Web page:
My limitations with fibromyalgia have taught me to increase my awareness of what bothers me or makes me sick. That extra level of awareness is becoming basic instinct for me.
I can still decide to do something that I know might make me sick. I just have to decide if I’m willing to pay for it afterwards.
For me, going wedding dress shopping with my sister is worth it. Playing on the floor with my 3-year-old niece is worth it. Spending the day with a cherished friend like Jenna Robinette is worth it. (I’m mentioning Jenna specifically because she could probably use a hug right now and because she never fails to take anything that I have in my hands when I’m out with her.)
That is why I plan in advance and choose whether or not to participate. My level of participation is determined by how much I want to do it, despite the consequences.
I explained to my mom the other day that my limitations fall into three categories:
Category 1: Nope. I’m Not Doing It.
This category includes activities, events and things that are not healthy for me. I always learn about these things the hard way and I’ve found that it’s best to avoid situations that fall under this category completely. (Examples: Staying away from the smell of gasoline, saying no to activities that require physical effort, vacuuming or mopping floors, absolutely no hockey games, etc.)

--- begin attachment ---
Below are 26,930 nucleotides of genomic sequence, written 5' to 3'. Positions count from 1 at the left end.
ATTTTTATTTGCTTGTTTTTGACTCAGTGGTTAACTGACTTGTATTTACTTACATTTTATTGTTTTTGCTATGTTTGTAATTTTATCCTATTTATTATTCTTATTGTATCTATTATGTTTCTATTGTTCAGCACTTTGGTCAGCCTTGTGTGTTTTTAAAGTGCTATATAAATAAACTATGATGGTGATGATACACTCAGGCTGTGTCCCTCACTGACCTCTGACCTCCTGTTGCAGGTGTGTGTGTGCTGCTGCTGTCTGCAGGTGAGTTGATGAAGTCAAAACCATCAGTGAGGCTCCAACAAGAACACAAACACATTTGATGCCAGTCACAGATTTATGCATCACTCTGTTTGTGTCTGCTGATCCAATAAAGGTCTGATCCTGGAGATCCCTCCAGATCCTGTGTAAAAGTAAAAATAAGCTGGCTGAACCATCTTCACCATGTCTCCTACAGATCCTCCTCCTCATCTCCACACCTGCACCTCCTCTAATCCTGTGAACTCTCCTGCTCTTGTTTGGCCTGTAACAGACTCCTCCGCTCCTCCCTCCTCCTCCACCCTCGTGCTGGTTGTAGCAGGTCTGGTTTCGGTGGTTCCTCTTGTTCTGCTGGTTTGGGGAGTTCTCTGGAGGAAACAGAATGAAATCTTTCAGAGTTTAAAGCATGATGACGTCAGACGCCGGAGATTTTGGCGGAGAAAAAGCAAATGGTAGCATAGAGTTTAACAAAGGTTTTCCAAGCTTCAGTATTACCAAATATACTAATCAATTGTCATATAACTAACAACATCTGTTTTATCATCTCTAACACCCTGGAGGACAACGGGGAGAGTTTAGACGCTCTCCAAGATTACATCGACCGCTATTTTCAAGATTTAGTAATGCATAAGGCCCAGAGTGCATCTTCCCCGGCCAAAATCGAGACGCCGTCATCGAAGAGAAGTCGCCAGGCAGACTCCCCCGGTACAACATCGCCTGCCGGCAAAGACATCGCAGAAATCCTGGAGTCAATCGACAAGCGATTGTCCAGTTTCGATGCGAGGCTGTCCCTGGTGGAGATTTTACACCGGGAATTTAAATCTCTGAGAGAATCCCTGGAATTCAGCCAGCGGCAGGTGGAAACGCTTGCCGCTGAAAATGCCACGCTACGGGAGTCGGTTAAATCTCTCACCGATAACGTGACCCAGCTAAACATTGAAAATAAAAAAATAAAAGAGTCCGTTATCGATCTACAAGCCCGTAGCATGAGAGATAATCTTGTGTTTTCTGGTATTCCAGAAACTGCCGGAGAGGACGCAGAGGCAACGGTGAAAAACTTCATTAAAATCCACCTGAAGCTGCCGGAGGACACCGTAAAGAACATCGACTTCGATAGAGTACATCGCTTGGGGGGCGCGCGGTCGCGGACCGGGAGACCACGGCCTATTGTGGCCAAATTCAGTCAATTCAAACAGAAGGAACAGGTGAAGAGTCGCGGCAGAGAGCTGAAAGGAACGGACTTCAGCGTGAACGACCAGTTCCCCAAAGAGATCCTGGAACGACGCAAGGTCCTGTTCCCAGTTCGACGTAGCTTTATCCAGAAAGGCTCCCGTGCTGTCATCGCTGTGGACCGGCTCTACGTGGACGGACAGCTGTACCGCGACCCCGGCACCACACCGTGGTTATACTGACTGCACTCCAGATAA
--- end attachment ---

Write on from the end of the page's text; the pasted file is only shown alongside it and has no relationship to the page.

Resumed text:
Category 2: Once In A While
This category is reserved for things that bother me just enough to say no if I need to. If it’s an activity that I don’t enjoy or that I know causes me pain, I don’t do it unless it’s a special occasion. (Examples: (Weddings, family reunions, and get-togethers all fall under this category, as do performing on stage, and attending certain events throughout the year.)
Category 3: Maybe, But Today Is Not A Good Day To Try
This includes everything from activities, events, and relationships that I find tolerable when I am feeling well, but that sap my energy when I’m not feeling well. I make my decision based on how I feel that day.
By knowing my limitations, I am able to protect myself and use self-care to ensure that I succeed in whatever it is I’m trying to accomplish. It’s good to say ‘no’ every once in a while – whether you’re healthy or chronically ill. We can all learn something from paying attention to what is and isn’t good for us.